Mother Mary and First Steps towards Africa

After World War One, when Marie Martin returned to Ireland, she found a very different world. Ireland was in the midst of its own struggle for independent nationhood, away from colonial rule. In the Church circles there was a missionary fervour, begun in the early part of the century but released again when the war years were over. The suffragette movement in England led to the rights of women to vote and have a larger say in the political and social life of the country. Through her church and social circle, Marie Martin met and was inspired by men and women who later went on to found their own missionary societies and religious congregations.

Through her mother’s spiritual director, Fr. Ronayne, she met Fr. Ned Galvin and Fr. John Blowick who would later be the founders of the Columban Fathers, initially the Maynooth Mission to China. She met Lady Frances Moloney and for a time felt drawn to her dream for medical missionary work in China. Frances Moloney would later begin the Columban Sisters. Again through Fr. Ronayne in 1902 she met Fr. Joseph Shanahan, CSSp, who had been in Nigeria since 1902 and was home to recruit volunteers. This meeting was to change Marie’s focus from China to Africa. He must have been a persuasive talker. Fr. Shanahan had seen the good work done by Protestant women missionaries in Nigeria and was anxious that the Catholic church would also have outreach to women and girls in Nigeria. Fr. Shanahan also recruited Fr. Ronayne himself, and a newly ordained priest, Patrick Whitney who would later found St. Patrick’s Missionary Society.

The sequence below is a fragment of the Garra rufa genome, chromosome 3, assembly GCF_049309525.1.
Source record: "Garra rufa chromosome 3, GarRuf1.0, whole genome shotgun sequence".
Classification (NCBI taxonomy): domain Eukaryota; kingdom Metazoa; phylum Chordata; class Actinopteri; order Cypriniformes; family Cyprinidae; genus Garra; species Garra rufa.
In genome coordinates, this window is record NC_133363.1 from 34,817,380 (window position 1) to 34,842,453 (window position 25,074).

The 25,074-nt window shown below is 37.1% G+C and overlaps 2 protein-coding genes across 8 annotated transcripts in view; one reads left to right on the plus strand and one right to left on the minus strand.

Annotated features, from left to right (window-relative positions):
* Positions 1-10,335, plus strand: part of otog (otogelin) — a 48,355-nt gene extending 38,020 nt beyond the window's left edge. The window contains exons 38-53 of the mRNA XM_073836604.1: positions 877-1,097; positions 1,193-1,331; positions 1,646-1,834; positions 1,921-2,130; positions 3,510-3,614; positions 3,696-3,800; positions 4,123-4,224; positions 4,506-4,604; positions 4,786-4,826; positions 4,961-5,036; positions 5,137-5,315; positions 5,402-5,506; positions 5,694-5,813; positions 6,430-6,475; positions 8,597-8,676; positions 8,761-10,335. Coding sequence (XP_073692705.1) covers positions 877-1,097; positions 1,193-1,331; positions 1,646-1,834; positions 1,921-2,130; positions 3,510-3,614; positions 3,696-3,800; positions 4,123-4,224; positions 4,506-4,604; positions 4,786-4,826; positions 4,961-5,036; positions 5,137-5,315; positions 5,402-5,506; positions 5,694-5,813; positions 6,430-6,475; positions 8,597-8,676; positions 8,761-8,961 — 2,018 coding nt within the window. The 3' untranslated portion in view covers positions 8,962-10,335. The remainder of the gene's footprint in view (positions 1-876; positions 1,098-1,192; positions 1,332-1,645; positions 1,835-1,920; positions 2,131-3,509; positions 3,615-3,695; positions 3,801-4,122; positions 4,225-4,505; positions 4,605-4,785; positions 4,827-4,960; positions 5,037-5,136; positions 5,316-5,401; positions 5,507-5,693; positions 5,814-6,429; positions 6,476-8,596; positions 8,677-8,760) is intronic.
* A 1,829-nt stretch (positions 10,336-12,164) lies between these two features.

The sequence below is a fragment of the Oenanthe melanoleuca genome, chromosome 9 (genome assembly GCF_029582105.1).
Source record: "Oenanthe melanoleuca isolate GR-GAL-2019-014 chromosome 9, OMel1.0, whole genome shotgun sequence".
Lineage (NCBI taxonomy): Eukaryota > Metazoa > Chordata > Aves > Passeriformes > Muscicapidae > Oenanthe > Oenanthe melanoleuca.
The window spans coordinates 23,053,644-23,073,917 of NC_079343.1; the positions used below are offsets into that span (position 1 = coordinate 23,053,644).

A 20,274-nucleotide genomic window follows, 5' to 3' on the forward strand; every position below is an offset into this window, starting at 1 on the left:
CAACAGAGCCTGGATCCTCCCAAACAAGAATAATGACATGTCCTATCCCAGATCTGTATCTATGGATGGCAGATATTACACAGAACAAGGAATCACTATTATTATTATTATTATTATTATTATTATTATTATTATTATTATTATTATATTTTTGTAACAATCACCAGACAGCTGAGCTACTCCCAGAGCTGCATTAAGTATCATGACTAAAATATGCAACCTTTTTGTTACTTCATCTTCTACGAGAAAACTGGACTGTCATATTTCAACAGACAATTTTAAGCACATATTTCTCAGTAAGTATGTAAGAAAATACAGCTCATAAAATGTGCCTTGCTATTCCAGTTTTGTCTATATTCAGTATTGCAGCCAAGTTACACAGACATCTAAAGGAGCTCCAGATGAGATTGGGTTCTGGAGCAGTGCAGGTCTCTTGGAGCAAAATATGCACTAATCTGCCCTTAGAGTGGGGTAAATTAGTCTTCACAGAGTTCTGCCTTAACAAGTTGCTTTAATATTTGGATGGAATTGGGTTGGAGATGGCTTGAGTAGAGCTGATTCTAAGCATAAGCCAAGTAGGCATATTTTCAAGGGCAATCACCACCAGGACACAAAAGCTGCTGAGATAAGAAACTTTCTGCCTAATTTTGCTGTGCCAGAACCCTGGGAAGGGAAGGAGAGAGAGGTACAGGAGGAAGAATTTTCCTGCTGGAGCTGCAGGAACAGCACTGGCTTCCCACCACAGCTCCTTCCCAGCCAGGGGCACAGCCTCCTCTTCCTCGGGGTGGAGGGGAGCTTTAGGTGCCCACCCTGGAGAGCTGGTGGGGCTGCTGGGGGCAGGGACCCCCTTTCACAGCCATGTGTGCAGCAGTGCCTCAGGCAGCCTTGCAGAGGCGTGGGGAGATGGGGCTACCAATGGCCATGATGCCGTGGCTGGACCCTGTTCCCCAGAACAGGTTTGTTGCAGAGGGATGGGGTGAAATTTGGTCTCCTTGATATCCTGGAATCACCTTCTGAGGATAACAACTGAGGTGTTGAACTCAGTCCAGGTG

Inspired by Fr. Shanahan’s words, Marie set out to do training as a midwife in Hollis Street Maternity Hospital in Dublin. There she met Agnes Ryan, a medical student, and they had similar interests. Marie graduated in April 1921 and then she received a telegram from Bishop Shanahan asking her to come urgently, if she did not mind coming alone. But she replied that she would come, but would bring a companion. Agnes Ryan left her medical studies to go to Calabar with Marie Martin. In Calabar they would be living in a convent and be known as “Sisters”. For a time, they had to limit themselves to education, not medical work as they had been led to understand, because of sensibilities to the local Protestant groups already long established. Agnes Ryan had to return to Ireland in less than six months for health reasons, and Marie Martin was often alone for long periods. It was a lonely and disappointing start, but one that taught her to cope with setbacks and prepared her for the years of waiting and searching ahead of her.